Jun 26
min read

Are you addicted to Amazon?

One-click shopping. Prime delivery. Millions of products. Is there anything not to love about Amazon?
Katy Song, CFP®
In this article
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But with this easy customer experience and vast selection, it can be tempting to make purchases on Amazon daily. And those purchases can seriously add up, especially for families. A 2019 survey showed a family using Amazon Prime will spend about $1,400 a year on average (nonmembers spend around $600). But that number has likely grown significantly in light of the pandemic and the shift to buying everyday essentials online. So how exactly do you know if you’ve crossed the threshold from leveraging Amazon as a time saver for goods to full blown addiction? And if you feel that you are addicted to Amazon, what can you do about it?

Amazon addiction: Symptoms and diagnosis

You might be an Amazon addict if:

  • Prime boxes are so readily available you use them to wrap presents and store household items, not to mention they make up the majority of your children’s toys.
  • The Amazon delivery driver knows you by name…and your dog…and your kids (yes, all of them).
  • You go to put a single item like shampoo in your cart and end up down the “recommended products” rabbit hole. Suddenly your purchase is well over $100, what with the cute hair accessories and new blow dryer you really need.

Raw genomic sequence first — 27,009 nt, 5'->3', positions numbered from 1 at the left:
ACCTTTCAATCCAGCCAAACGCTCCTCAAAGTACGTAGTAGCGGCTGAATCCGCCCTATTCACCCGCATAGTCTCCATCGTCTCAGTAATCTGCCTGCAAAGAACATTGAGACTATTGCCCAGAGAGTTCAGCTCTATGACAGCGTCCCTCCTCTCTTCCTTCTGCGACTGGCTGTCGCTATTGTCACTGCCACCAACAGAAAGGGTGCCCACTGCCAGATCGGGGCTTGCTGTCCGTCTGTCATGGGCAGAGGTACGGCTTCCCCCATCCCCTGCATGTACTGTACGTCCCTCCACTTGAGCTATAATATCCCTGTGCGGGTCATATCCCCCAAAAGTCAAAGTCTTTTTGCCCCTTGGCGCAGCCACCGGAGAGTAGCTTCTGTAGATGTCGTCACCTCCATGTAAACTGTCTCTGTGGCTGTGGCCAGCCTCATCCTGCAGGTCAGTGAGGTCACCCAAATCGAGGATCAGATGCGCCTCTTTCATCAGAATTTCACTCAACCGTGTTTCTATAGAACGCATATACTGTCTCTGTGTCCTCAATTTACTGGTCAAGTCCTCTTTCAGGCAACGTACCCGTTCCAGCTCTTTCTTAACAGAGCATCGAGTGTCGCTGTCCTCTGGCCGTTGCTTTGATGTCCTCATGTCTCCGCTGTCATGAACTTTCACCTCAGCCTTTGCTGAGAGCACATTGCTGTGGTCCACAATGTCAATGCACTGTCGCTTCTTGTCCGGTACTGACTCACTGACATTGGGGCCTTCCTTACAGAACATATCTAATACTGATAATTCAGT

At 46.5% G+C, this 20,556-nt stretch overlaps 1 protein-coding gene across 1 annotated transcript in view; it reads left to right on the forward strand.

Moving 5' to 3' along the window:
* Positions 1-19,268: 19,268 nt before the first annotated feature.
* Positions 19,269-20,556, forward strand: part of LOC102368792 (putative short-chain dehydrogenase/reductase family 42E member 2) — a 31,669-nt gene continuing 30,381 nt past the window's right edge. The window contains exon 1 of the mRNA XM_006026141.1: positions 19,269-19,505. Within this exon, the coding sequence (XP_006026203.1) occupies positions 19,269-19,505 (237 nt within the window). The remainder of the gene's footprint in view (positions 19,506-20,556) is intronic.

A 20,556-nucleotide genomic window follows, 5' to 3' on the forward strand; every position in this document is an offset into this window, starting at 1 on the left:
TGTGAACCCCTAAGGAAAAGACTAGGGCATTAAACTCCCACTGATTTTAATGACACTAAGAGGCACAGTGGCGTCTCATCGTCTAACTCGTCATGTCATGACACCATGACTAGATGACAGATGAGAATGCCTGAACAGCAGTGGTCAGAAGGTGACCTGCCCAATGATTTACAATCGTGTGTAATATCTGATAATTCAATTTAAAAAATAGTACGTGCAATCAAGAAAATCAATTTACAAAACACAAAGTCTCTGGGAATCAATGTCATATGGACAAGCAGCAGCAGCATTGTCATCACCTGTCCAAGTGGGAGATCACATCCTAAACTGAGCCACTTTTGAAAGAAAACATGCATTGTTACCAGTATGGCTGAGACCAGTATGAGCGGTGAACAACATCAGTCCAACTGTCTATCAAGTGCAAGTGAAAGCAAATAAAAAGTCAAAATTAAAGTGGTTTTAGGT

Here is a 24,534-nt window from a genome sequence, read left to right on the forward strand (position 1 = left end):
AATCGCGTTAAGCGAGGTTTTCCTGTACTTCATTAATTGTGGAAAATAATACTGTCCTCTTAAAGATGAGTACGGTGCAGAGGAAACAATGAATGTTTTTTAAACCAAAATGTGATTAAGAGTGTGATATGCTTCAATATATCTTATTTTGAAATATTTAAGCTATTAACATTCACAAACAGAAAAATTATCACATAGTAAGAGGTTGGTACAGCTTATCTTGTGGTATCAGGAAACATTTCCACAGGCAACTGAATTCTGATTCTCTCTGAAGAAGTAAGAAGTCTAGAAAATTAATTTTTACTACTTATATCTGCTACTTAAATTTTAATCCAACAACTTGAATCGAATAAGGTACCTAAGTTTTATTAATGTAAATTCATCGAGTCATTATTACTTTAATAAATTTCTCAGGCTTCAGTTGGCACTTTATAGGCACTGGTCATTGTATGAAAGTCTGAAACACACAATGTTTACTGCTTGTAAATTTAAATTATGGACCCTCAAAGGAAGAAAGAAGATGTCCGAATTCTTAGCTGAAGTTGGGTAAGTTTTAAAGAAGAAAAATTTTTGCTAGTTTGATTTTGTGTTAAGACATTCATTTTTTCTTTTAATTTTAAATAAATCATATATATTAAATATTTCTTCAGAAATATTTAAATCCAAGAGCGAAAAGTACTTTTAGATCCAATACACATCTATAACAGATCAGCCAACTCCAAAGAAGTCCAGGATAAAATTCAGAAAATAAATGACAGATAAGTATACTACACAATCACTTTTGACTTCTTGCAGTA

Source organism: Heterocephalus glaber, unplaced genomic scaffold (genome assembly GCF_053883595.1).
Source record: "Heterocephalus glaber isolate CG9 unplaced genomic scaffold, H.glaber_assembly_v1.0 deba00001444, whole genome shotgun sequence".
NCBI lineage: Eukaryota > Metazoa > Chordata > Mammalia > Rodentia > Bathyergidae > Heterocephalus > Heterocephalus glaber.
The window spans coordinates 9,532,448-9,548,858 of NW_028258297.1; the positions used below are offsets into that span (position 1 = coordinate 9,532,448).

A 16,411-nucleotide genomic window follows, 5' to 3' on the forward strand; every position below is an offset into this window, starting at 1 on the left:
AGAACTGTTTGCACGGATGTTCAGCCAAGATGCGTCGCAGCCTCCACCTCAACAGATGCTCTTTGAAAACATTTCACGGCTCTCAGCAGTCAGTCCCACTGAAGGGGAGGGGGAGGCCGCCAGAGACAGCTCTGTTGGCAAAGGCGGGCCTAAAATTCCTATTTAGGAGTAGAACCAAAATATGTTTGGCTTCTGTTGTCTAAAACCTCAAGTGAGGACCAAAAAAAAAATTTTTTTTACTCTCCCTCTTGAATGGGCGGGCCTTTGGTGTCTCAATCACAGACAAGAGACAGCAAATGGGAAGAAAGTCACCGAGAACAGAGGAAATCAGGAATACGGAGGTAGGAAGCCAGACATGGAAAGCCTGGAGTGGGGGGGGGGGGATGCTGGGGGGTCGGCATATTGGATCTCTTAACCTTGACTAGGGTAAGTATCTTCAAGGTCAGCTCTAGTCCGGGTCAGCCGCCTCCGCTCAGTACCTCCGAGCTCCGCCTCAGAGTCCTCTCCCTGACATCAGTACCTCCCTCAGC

• Your spouse or partner doesn’t know exactly how frequently you’re receiving Amazon deliveries or exactly what items in your household are from the retail behemoth.

If these sound like you, it might be time to take a strategic look at your Amazon spending and make some tweaks to minimize the damage before it becomes a major financial burden.

How do I break my addiction to amazon?

Here are a few quick, actionable steps to help you curb your shopping habit once and for all.

  • Delete the app: Yes, it may seem drastic. But you will need to go to the actual website and enter your username and password to log in. Putting up a barrier like having to log on to the site can sometimes be enough to deter you from mindlessly scrolling through and making spur of the moment purchases. Plus, once you delete the app, you’ll fill your mindless scroll time with other available apps instead, meaning less time for shopping out of boredom.
  • Remove your saved credit cards from the website. It’s incredible what the minor inconvenience of going to your wallet to get your credit card can prevent you from buying. Saying goodbye to one click purchasing will probably end up saving you a few bucks over time.
  • Wait 24 hours on purchases. If you put something you want but don’t need in your cart, wait 24 hours before hitting checkout. Taking time to sleep on it allows you to assess and see if you really want the item or if it was just a wine induced impulse buy you can live without.
  • Make a list. Instead of piling items in to your Amazon cart, try making a physical list (pen and paper for the win!). Then, commit to scaling back purchases to one day a week and only purchasing the items on your list.

Curbing an addiction to Amazon can be a struggle. But the savings can be huge. The small daily purchases you’re making on Amazon can be adding up to hundreds of dollars each month. And there’s probably some other area of your financial life that could use that money, like debt repayment, emergency savings, or investing.

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